Doris Tulcin – A Mother’s Love Raises the Bar For All Non-Profits
Half a century ago, a mother whose baby daughter was diagnosed with a life-threatening genetic disorder decided to fight it. Doris Tulcin is that mother, and Cystic Fibrosis is the disease against which she went to war. First identified in 1938, Cystic Fibrosis affects roughly 30,000 children and adults in the United States and is therefore, like Rett, classified as a rare disease. In 2010 the Cystic Fibrosis Foundation generated donations in excess of $300 million, $120 million of which was raised from the general public. Now, Vertex Pharmaceutical’s VX-770, the first drug that treats not just symptoms but the underlying genetic cause of Cystic Fibrosis, has been fast-tracked through FDA approval.
Doris Tulcin has been a valued advisor to RSRT since our inception three years ago. The following in an excerpt from a recent conversation between Mrs. Tulcin and RSRT Executive Director, Monica Coenraads.
MC: Congratulations! You must be thrilled with the early FDA approval—it’s been a long road and I know CF families are rejoicing today!
DT: It’s mind-blowing! VX-770 is for a small group of patients that have a rare mutation but will literally change the disease and these kids completely. And that’s what we are working on now for 90% of the patients with the major mutation. Things are moving really well.
MC: CFF provided substantial scientific, financial and clinical support for the development of VX-770, including the investment of $75 million. When I think about the vast amount of money CFF raises, with a patient population similar to Rett, I can’t help but ask myself, How have you done it? Are there specific decisions that you think have been pivotal?
DT: Well, you must remember that we have a long history; we’ve been in business since 1955. So it took over fifty years to get to where we are today. Going back in time, it is so hard to pinpoint any one thing. But we really focused on research, as you are doing.
MC: Of course, the scientific tools and knowledge that were available fifty years ago are so very different from research today. Everything has accelerated. Yet I know that getting to this point with Cystic Fibrosis has been a process with many components.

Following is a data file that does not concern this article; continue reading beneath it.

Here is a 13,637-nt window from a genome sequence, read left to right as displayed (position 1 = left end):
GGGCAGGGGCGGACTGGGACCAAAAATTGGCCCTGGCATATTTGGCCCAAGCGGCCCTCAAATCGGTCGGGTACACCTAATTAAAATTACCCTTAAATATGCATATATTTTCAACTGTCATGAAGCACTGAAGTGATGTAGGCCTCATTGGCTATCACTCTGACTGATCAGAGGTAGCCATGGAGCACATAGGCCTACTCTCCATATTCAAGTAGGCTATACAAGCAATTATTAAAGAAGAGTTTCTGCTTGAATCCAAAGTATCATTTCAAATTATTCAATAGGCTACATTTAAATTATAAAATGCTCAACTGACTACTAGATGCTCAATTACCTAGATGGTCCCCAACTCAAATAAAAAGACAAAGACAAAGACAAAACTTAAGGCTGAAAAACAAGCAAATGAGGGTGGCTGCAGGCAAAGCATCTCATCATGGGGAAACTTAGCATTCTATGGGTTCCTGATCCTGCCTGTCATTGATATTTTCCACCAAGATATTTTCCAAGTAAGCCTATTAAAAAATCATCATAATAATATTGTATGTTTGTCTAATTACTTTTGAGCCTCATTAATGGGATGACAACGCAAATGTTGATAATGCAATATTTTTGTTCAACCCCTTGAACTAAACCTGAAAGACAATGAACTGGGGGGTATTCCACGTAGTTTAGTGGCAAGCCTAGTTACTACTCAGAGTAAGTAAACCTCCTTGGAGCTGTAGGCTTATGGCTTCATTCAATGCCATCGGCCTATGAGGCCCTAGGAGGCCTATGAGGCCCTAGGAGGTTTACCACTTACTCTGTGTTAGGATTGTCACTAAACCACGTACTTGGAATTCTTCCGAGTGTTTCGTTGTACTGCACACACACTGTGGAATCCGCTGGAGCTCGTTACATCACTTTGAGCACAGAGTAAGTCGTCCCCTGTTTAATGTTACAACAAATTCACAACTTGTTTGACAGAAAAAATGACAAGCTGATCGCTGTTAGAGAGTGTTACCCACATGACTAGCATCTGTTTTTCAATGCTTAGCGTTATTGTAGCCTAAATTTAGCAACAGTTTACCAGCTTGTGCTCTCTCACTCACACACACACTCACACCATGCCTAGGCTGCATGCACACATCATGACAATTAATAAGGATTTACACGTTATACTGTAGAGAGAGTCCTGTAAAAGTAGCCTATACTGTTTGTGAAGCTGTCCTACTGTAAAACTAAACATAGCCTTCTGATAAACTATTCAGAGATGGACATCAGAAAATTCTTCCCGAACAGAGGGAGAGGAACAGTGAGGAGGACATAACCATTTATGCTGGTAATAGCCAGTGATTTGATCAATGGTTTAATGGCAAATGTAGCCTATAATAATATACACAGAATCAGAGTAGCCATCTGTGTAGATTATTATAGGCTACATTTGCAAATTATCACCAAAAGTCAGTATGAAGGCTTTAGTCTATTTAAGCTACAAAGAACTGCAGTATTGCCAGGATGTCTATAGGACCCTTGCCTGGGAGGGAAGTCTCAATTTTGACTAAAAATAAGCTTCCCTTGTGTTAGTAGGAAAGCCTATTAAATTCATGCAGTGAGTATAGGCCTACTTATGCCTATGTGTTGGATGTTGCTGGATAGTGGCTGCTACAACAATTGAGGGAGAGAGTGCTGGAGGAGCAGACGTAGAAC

DT: From 1980 on is where we really took off with developing research programs with major universities, and by the 1990’s we became increasingly business-oriented and
focused on working with the biomedical community and pharmaceutical companies for drug development.
MC: As with Rett syndrome, the Cystic Fibrosis population is small. You know RSRT has a PSA that’s running in Times Square, the same screen that was used for the CFF. So 1.5 million people will see it every day for three months. How important do you feel it is to raise general public awareness, in terms of the ability to raise research funds?
DT: Name recognition is very important. The general public doesn’t have to understand the disease but they certainly have to recognize the name. You know, people will say “I’ve heard of Cystic Fibrosis”— well, what do you think it is? They can’t describe it. They haven’t the vaguest idea, but they’ve heard of it.
MC: And you think that correlates to the amount of money you raise?
DT: I do. Our chapters raise roughly $100 million a year. But keep in mind that it took decades to get where we are today.
MC: For RSRT, at the three-year mark, most of our revenue comes directly from affected families and their networks. Do you think the same applies to you, or do you have people just spontaneously donating to CFF without any personal connection?
DT: I think now we do, yes. But what we started with and built on was indeed that personal commitment and involvement to develop networks of family and friends. The activism of those who are personally affected is crucial.
MC: How would you compare the current philanthropic landscape to what you’ve seen in past decades? These are difficult economic times for many.
DT: Yes, we are still in a bad economy now and that reflects on contributions, there’s no doubt. It’s tough, and there’s always competition and distraction.
MC: On a personal note, how is your daughter doing?
DT: Oh, thank God, she’s doing well. She’s a grandmother! My grandchildren have introduced me to Facebook, so we communicate in that way, because they’re all grown up and don’t have time for other things. But we do that too with the foundation, we’re on everything you can think of— Facebook, Twitter, YouTube. Everything now is sent electronically. The website is being updated all the time, you can get every bit of information at any time off that website.
MC: Yes, the fact that electronic media is now ubiquitous worldwide has really changed the flow of information in important ways for families dealing with something like a rare disease. The ability to be in instant communication with others who really understand relieves some of the isolating strain of constant and intense caregiving, as well as keeping people informed of current developments. That families can so easily connect and learn from each other is vital and sustaining. The day-to-day struggles can be so overwhelming sometimes for Rett parents that there’s not always a lot of energy left for what I feel is truly going to change our children’s lives—the research. What are your thoughts?
DT: There is no doubt that you really have to find ways to stay focused, and I think that was one of our biggest successes. Care has been important but it is research that’s absolutely critical; it’s the only way to move forward.
MC: Research has always been my commitment, and I hope the work of RSRT will prosper as brilliantly as that of the CFF. Congratulations again on VX-770 and
thank you for your guidance and inspiration.
DT: Monica, I know how tremendously devoted you are to this fight. The Rett community is very blessed to have you.
MC: Thank you, Doris.